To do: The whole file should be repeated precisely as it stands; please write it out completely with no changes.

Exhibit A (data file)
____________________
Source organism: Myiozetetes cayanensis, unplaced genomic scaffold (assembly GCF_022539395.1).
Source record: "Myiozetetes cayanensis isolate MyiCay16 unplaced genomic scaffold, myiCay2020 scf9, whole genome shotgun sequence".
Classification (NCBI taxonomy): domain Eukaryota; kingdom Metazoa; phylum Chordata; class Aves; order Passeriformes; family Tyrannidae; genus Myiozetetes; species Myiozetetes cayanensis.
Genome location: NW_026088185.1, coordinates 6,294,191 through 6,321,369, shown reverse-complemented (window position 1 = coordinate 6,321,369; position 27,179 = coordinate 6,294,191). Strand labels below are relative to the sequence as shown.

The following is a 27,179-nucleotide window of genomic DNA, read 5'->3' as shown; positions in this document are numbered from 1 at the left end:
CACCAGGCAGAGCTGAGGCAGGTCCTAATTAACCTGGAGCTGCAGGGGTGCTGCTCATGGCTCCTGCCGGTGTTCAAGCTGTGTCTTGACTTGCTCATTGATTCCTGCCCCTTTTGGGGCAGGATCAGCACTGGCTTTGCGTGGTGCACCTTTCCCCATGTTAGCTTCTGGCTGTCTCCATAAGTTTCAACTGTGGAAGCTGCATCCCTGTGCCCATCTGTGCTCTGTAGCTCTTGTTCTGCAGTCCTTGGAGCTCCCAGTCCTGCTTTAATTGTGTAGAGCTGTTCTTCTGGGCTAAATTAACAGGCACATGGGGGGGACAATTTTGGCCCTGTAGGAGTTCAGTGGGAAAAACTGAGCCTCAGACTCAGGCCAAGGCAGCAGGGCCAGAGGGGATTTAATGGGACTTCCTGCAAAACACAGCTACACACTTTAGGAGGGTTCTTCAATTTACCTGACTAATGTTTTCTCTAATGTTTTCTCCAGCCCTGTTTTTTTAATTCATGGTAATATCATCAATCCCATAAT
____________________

Source organism: Myiozetetes cayanensis, unplaced genomic scaffold (assembly GCF_022539395.1).
Source record: "Myiozetetes cayanensis isolate MyiCay16 unplaced genomic scaffold, myiCay2020 scf9, whole genome shotgun sequence".
Classification (NCBI taxonomy): domain Eukaryota; kingdom Metazoa; phylum Chordata; class Aves; order Passeriformes; family Tyrannidae; genus Myiozetetes; species Myiozetetes cayanensis.
Genome location: NW_026088185.1, coordinates 6,294,191 through 6,321,369, shown reverse-complemented (window position 1 = coordinate 6,321,369; position 27,179 = coordinate 6,294,191). Strand labels below are relative to the sequence as shown.

The following is a 27,179-nucleotide window of genomic DNA, read 5'->3' as shown; positions in this document are numbered from 1 at the left end:
CACCAGGCAGAGCTGAGGCAGGTCCTAATTAACCTGGAGCTGCAGGGGTGCTGCTCATGGCTCCTGCCGGTGTTCAAGCTGTGTCTTGACTTGCTCATTGATTCCTGCCCCTTTTGGGGCAGGATCAGCACTGGCTTTGCGTGGTGCACCTTTCCCCATGTTAGCTTCTGGCTGTCTCCATAAGTTTCAACTGTGGAAGCTGCATCCCTGTGCCCATCTGTGCTCTGTAGCTCTTGTTCTGCAGTCCTTGGAGCTCCCAGTCCTGCTTTAATTGTGTAGAGCTGTTCTTCTGGGCTAAATTAACAGGCACATGGGGGGGACAATTTTGGCCCTGTAGGAGTTCAGTGGGAAAAACTGAGCCTCAGACTCAGGCCAAGGCAGCAGGGCCAGAGGGGATTTAATGGGACTTCCTGCAAAACACAGCTACACACTTTAGGAGGGTTCTTCAATTTACCTGACTAATGTTTTCTCTAATGTTTTCTCCAGCCCTGTTTTTTTAATTCATGGTAATATCATCAATCCCATAAT